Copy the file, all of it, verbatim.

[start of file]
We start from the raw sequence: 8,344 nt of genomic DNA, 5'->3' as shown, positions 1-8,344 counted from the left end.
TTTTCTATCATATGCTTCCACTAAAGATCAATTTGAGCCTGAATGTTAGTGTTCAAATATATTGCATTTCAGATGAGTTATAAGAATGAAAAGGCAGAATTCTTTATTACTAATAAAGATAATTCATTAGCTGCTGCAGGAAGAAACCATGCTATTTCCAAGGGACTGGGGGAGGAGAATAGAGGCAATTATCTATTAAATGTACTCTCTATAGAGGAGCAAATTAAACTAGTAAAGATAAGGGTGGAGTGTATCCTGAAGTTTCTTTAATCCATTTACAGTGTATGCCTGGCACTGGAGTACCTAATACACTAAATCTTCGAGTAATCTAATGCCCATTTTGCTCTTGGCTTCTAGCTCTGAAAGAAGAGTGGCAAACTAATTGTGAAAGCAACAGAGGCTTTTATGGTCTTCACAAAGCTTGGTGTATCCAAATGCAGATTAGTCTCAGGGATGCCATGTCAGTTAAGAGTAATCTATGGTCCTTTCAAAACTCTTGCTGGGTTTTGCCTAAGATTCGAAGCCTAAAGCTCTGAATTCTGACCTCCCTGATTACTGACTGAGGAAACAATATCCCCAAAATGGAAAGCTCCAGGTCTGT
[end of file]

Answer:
We start from the raw sequence: 8,344 nt of genomic DNA, 5'->3' as shown, positions 1-8,344 counted from the left end.
TTTTCTATCATATGCTTCCACTAAAGATCAATTTGAGCCTGAATGTTAGTGTTCAAATATATTGCATTTCAGATGAGTTATAAGAATGAAAAGGCAGAATTCTTTATTACTAATAAAGATAATTCATTAGCTGCTGCAGGAAGAAACCATGCTATTTCCAAGGGACTGGGGGAGGAGAATAGAGGCAATTATCTATTAAATGTACTCTCTATAGAGGAGCAAATTAAACTAGTAAAGATAAGGGTGGAGTGTATCCTGAAGTTTCTTTAATCCATTTACAGTGTATGCCTGGCACTGGAGTACCTAATACACTAAATCTTCGAGTAATCTAATGCCCATTTTGCTCTTGGCTTCTAGCTCTGAAAGAAGAGTGGCAAACTAATTGTGAAAGCAACAGAGGCTTTTATGGTCTTCACAAAGCTTGGTGTATCCAAATGCAGATTAGTCTCAGGGATGCCATGTCAGTTAAGAGTAATCTATGGTCCTTTCAAAACTCTTGCTGGGTTTTGCCTAAGATTCGAAGCCTAAAGCTCTGAATTCTGACCTCCCTGATTACTGACTGAGGAAACAATATCCCCAAAATGGAAAGCTCCAGGTCTGT